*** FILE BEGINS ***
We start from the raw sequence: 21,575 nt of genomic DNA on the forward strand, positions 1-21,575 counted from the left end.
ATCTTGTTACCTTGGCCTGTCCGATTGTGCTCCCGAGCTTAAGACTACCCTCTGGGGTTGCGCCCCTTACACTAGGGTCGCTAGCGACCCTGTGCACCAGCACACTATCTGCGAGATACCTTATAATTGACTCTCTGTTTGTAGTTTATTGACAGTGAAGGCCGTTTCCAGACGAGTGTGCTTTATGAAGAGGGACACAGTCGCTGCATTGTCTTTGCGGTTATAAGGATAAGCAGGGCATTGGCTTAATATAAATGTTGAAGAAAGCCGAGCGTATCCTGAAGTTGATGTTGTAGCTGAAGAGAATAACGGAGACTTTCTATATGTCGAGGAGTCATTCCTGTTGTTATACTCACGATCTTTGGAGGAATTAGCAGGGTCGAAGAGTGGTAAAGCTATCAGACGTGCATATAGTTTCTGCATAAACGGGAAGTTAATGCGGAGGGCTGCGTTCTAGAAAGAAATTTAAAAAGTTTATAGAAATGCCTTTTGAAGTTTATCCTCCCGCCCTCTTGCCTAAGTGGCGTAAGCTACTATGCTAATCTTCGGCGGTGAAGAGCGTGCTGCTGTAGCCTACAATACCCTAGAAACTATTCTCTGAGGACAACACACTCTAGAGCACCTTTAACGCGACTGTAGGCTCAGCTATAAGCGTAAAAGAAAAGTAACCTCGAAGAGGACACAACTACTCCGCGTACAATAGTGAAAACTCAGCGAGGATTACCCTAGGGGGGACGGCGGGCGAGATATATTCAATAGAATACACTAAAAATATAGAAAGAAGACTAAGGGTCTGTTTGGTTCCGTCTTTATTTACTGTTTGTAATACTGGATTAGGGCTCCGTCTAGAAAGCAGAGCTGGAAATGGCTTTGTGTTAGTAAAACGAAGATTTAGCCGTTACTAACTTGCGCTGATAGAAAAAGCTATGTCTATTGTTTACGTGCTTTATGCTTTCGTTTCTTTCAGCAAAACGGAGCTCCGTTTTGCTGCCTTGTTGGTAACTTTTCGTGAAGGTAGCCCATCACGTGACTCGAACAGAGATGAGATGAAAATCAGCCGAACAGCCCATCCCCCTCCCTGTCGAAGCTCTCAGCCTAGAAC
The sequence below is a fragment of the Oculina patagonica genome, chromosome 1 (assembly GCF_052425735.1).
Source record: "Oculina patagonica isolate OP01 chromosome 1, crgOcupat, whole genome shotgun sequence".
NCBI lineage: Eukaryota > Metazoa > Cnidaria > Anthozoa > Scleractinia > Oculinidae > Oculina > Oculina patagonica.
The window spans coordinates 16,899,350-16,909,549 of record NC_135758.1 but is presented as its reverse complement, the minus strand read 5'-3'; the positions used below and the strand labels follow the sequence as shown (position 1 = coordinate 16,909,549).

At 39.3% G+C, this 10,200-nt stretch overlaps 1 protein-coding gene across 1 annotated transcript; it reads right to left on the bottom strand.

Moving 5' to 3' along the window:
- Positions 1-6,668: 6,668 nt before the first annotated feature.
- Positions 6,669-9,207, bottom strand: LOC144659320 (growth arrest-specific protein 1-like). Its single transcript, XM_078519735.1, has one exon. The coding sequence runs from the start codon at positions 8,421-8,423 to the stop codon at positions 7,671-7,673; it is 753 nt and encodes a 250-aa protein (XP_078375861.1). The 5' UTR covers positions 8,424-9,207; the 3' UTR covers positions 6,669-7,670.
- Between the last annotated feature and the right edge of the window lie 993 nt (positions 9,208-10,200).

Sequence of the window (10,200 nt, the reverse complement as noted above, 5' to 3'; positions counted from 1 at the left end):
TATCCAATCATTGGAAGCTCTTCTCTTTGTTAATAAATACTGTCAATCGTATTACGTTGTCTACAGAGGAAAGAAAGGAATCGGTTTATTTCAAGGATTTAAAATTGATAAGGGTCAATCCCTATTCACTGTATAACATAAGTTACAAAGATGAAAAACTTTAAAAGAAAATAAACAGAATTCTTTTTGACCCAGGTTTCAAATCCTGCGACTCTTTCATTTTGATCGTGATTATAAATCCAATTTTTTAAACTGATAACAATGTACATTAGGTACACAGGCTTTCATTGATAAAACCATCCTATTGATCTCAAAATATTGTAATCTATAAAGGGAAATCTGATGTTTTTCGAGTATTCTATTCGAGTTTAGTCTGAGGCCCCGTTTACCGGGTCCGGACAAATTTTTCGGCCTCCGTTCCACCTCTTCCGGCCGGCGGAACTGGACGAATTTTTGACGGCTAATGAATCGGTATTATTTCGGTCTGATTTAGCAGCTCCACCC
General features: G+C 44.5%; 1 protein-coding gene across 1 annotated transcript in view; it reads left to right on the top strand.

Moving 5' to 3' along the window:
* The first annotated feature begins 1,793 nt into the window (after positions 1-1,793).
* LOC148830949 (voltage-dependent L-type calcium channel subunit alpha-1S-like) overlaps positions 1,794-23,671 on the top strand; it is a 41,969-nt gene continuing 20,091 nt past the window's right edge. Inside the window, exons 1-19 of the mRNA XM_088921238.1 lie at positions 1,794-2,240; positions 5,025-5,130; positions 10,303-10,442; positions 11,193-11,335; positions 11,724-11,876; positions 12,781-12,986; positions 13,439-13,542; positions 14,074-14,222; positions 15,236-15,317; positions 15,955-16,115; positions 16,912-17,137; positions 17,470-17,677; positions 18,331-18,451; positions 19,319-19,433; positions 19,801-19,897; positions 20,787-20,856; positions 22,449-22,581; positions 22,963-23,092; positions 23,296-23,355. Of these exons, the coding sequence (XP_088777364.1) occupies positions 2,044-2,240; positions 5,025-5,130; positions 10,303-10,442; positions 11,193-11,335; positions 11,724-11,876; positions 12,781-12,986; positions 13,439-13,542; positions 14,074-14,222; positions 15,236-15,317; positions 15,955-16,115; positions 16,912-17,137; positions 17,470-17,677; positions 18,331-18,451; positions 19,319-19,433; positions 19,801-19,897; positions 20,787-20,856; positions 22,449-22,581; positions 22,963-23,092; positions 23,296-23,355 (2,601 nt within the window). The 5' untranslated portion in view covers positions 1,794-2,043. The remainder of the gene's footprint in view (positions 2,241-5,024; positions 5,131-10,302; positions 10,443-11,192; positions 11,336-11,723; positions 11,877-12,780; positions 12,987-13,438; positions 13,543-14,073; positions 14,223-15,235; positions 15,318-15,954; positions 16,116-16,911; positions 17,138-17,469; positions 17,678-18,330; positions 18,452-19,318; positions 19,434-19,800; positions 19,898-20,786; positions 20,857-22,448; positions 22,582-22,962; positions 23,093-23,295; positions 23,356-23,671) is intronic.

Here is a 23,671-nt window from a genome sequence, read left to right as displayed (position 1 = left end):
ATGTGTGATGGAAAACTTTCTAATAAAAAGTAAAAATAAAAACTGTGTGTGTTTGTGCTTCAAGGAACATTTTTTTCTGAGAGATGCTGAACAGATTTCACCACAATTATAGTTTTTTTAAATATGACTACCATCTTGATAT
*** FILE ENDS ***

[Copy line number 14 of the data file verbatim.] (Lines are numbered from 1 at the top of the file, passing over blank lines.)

General features: G+C 44.5%; 1 protein-coding gene across 1 annotated transcript in view; it reads left to right on the top strand.